We do understand that the indiscriminate rocket fire raining down on Israeli towns is a war crime that cannot be justified as "resistance", "liberation", or any other banner.

Do we understand that strikes which disproportionately injure or harm civilians, or collective punishment of communities, are also war crimes which cannot be justified under the banner of "deterrence", "self-defense", or anything else?

We do insist on recognizing Israel's right to exist, and the Jewish people's inviolable rights to security, freedom, and self-determination in our historic homeland.

Do we recognize Palestine's right to exist, and the Palestinian people's inviolable rights to security, freedom, and self-determination in their historic homeland?

Do we, as a community, do all these things? Truly? Can we say in solemnity that we do do them, with equal force and equal commitment and equal heat? That we do them without hedges, indulgences, caveats, or apologetics, in the right column as much as in the left?

Do we?

We must do. 

Monday, May 17, 2021

How Doomed is Roe v. Wade? (Answer: Pretty Doomed!)

The Supreme Court has granted cert in a Mississippi case which provides a clear vehicle for overturning Roe v. Wade.

So how doomed is Roe? Answer: Pretty doomed! There are essentially two possibilities for what the Court will do. One is that Roe is overturned, simple as that. It's easy to find at least five votes for that position, and the current generation of conservative jurists view not just Roe but Casey as a political betrayal. So that has to be the front-runner out of the gate.

The second possibility is that Roe dies in life -- nominally "upheld", but in such a minimalistic and strangled form that it effectively does nothing. Mississippi's law bans abortions at 15 weeks; if it strikes you as impossible to uphold that law and say you're not overturning Roe, take a look at what the Court just did with its juvenile life-without-parole precedents. As I've said on many occasions, this is a John Roberts special -- he'll maim precedents and then brag about not killing them. But Roberts now is only the fourth vote on the Court, so the question is who could he even bring along to fulfill this charade? Kavanaugh? Gorsuch? Barrett? It sure as hell won't be Thomas or Alito.

If you asked me to put numbers on it, I'd say the probability of Roe being overturned outright is over 50%, and the probability of it being either overturned or neutered beyond recognition is over 90%. The likelihood of even preserving the Casey status quo is close to negligible.

Sunday, May 16, 2021

In Praise of Getting Out of the Way (If You're Not Going To Lead)

It's been noted by several sources that mainstream Democratic politicians have been considerably more vocal in calling out Israeli behavior during the latest round of hostilities to grip the holy land. This includes criticisms of Israeli conduct in Jerusalem and on the Temple Mount, as well as in the ensuing conflict with Hamas in Gaza. We have nearly thirty Democratic Senators, led by Sen. Jon Ossoff, calling for a ceasefire to stop further loss of civilian life. A cadre of Jewish lawmakers, including some stalwarts like Jerry Nadler, specifically called out Israeli police violence as a precipitator of the conflict,  and condemned evictions as well as the "deepening occupation". This, in many respects, is a far more interesting development than the more predictable harsh condemnations emanating out of folks like Cori Bush, Ilhan Omar, or AOC.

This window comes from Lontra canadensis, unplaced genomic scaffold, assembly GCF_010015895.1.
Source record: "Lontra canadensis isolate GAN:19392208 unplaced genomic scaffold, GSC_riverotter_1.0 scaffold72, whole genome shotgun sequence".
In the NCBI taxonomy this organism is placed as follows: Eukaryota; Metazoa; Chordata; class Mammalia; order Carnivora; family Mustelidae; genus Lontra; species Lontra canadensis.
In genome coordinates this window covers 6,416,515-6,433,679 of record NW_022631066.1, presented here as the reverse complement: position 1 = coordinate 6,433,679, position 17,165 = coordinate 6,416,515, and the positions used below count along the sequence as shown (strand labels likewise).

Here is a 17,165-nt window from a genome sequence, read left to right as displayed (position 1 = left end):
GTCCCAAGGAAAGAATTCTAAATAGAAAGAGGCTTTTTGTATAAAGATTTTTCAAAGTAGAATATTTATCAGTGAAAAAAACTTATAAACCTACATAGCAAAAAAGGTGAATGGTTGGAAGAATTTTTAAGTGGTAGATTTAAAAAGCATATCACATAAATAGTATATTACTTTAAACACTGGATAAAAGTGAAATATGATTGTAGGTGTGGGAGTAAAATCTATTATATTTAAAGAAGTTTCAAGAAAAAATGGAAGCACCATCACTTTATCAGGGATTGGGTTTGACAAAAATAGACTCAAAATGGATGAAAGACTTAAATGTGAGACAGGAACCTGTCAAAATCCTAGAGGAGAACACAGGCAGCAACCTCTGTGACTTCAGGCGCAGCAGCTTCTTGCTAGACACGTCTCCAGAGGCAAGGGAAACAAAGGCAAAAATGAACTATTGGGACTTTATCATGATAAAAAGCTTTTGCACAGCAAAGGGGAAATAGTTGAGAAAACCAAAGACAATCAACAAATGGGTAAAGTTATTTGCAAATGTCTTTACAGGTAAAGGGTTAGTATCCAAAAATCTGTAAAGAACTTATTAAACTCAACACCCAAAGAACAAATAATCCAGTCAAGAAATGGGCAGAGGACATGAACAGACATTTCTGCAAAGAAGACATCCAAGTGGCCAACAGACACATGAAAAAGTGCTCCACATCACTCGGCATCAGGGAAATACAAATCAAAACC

To be clear: there's been no meaningful hesitation among the bulk of Democrats to condemn Hamas or to stand with Israeli civilians under fire. But, far more than in years past, these statements are existing side-by-side with vocal declarations of Palestinian rights. It's getting to the point where folks have begun noticing just how far behind President Biden is from the bulk of the party. 

That's all very notable, but there's a particular angle I've noticed that I think is worth flagging specifically: as Democratic politicians have evinced this shift, there's been relatively little pushback against it from mainstream Jewish organizations. I've seen a bit a sniping at the rhetoric from the furthest-left, "squad"-aligned wing of the caucus, but by and large it's been pretty quiet. Liel Leibovitz  wrote a characteristically sophomoric hit job on Jamaal Bowman, but it got no traction. I haven't seen any serious recriminations against folks like Nadler, or Ossoff, or Raphael Warnock, or Jan Schakowsky, Steve Cohen, or Chris Van Hollen, or Ro Khanna, or any of the other folks who seem to be increasingly comfortable articulating the new Democratic Party line. Groups like the AJC and AIPAC are tweeting out generic messages thanking congressfolk for "standing with Israel" when they condemn Hamas rockets, but they aren't outwardly attacking members of Congress who pair those messages with ones strongly criticizing Israeli actions and insisting that a change is necessary.